Monday, 25 September 2017

Blind Kiwis: Is Losing Eyesight Evolution or Orwellian Newspeak?

Image courtesy of Maungatautari Ecological Island Trust, public domain.

Joel Kontinen

It seems that Darwinists are hoping to convince the unconvinced that evolution can go backwards. In doing so, they might resort to Orwellian newspeak, i.e., change a word’s meaning to the opposite of what it originally meant.

Recently, researchers found three completely blind kiwis. The birds were otherwise healthy.

New Scientist suggests that losing eyesight is 'regressive evolution'
. It attempts to give a reason for why this might be thought of as evolution:

The flightless nocturnal birds may be evolving to lose their eyesight altogether, suggest the researchers. The blind kiwis seem able to survive just as well using other senses such as touch, smell and hearing, so maintaining good eyesight might be a waste of energy.”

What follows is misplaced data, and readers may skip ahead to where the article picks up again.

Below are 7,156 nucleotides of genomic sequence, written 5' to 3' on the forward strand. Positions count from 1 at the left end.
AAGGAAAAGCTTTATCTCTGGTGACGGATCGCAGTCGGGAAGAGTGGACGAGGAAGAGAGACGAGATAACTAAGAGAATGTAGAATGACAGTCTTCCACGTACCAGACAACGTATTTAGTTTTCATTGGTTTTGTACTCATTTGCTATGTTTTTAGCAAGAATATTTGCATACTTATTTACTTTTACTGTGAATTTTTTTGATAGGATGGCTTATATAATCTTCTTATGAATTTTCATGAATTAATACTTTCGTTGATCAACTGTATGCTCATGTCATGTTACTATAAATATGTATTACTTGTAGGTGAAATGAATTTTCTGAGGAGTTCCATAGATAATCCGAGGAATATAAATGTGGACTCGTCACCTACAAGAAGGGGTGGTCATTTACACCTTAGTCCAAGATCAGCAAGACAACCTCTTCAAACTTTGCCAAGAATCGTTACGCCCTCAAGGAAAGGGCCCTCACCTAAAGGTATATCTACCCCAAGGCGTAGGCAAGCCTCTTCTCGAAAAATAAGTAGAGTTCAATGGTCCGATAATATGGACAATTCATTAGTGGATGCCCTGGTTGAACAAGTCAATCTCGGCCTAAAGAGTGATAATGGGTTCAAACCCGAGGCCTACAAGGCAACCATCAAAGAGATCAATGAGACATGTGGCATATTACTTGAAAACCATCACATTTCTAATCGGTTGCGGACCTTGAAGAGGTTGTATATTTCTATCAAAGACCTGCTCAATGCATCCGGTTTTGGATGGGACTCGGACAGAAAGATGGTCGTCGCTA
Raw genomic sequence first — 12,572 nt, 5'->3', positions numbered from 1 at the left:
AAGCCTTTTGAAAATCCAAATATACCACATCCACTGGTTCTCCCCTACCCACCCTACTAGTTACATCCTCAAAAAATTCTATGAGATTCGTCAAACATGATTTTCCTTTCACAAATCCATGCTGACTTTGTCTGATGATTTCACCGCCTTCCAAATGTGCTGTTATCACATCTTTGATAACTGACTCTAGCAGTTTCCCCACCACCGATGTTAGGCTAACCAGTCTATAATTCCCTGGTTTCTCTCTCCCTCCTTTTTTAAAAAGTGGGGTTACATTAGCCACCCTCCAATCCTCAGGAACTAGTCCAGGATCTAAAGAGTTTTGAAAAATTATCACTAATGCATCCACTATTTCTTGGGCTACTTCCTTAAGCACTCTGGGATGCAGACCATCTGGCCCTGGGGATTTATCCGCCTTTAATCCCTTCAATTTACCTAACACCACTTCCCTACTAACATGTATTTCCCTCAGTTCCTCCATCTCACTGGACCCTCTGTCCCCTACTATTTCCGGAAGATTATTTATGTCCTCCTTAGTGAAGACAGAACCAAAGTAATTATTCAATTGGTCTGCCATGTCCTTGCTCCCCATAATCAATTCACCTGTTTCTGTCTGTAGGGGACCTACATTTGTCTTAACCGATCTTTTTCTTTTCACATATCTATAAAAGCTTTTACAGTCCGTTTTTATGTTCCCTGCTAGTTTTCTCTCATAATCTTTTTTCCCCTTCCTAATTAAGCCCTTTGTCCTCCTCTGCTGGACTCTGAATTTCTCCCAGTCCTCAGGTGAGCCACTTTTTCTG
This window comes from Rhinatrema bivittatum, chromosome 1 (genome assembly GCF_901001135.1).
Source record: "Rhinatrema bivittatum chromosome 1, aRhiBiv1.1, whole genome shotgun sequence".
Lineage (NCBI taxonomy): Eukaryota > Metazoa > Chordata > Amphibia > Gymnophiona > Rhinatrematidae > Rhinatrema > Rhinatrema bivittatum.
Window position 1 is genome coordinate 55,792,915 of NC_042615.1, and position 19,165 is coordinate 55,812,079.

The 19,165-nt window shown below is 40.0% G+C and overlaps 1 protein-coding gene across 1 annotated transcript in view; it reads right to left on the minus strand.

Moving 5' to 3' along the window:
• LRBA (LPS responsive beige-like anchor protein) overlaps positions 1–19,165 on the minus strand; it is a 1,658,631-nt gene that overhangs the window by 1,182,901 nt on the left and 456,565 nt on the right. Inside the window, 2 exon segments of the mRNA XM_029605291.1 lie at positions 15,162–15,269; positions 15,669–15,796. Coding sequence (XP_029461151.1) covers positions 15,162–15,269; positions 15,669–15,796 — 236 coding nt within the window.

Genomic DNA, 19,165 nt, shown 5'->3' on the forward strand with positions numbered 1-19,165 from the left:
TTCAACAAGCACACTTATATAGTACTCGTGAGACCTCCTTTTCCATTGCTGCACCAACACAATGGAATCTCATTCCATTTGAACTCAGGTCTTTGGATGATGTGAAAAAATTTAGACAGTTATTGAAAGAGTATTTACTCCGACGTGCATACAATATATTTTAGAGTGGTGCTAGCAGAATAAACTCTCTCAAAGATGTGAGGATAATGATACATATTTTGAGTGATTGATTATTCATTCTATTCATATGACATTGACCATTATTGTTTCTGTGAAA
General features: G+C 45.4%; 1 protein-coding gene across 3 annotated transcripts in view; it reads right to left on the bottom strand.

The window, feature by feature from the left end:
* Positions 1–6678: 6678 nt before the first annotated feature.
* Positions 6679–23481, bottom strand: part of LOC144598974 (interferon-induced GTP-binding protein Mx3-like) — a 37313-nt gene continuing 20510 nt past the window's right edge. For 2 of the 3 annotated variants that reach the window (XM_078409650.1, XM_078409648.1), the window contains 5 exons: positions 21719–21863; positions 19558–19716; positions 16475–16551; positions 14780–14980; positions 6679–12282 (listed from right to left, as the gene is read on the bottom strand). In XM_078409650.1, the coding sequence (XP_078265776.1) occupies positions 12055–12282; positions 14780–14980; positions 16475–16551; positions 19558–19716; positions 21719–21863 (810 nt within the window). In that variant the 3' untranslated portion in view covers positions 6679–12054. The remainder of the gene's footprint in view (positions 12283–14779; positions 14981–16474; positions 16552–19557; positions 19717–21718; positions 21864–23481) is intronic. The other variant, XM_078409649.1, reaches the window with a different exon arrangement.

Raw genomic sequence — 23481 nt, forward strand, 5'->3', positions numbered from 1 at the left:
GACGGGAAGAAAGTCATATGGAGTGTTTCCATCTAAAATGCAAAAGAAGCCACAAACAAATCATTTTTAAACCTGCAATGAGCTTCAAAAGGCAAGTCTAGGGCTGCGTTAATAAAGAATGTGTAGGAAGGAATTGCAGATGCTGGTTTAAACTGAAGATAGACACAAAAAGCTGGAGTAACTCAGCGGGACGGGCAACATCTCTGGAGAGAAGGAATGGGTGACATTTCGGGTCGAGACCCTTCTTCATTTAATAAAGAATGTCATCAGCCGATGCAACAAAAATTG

Some cave salamanders, crabs and arachnids can get along well in their dark world although they can’t see.

Kiwis are nocturnal birds. Flightless, they don’t look like the average sparrow. They lack flight feathers and their bones are heavier than those of most birds.

Archaeopteryx, for instance, had feathers that are more “modern” and birdlike than the ones kiwis have.

So, losing a trait can hardly be called evolution, unless, of course, evolution refers to all kinds of change, but then it will no longer be of the Darwinian variety.


Coghlan, Andy. 2017. New Zealand’s iconic kiwi birds may be losing their sight. New Scientist (22 September).